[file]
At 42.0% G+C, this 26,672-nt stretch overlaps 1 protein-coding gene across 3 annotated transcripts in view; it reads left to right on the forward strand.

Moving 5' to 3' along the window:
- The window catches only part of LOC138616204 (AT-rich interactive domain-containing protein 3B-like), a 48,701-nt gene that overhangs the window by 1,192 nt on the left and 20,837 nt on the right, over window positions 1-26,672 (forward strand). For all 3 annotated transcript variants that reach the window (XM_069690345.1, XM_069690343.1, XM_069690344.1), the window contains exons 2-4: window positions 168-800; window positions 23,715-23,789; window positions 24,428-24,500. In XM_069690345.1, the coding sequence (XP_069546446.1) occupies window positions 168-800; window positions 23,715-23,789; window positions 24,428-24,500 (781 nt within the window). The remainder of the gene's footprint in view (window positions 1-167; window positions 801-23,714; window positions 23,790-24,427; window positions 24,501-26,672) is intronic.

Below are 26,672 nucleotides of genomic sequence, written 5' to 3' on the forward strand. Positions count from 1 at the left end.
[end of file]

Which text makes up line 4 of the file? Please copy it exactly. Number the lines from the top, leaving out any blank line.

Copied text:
Below are 26,672 nucleotides of genomic sequence, written 5' to 3' on the forward strand. Positions count from 1 at the left end.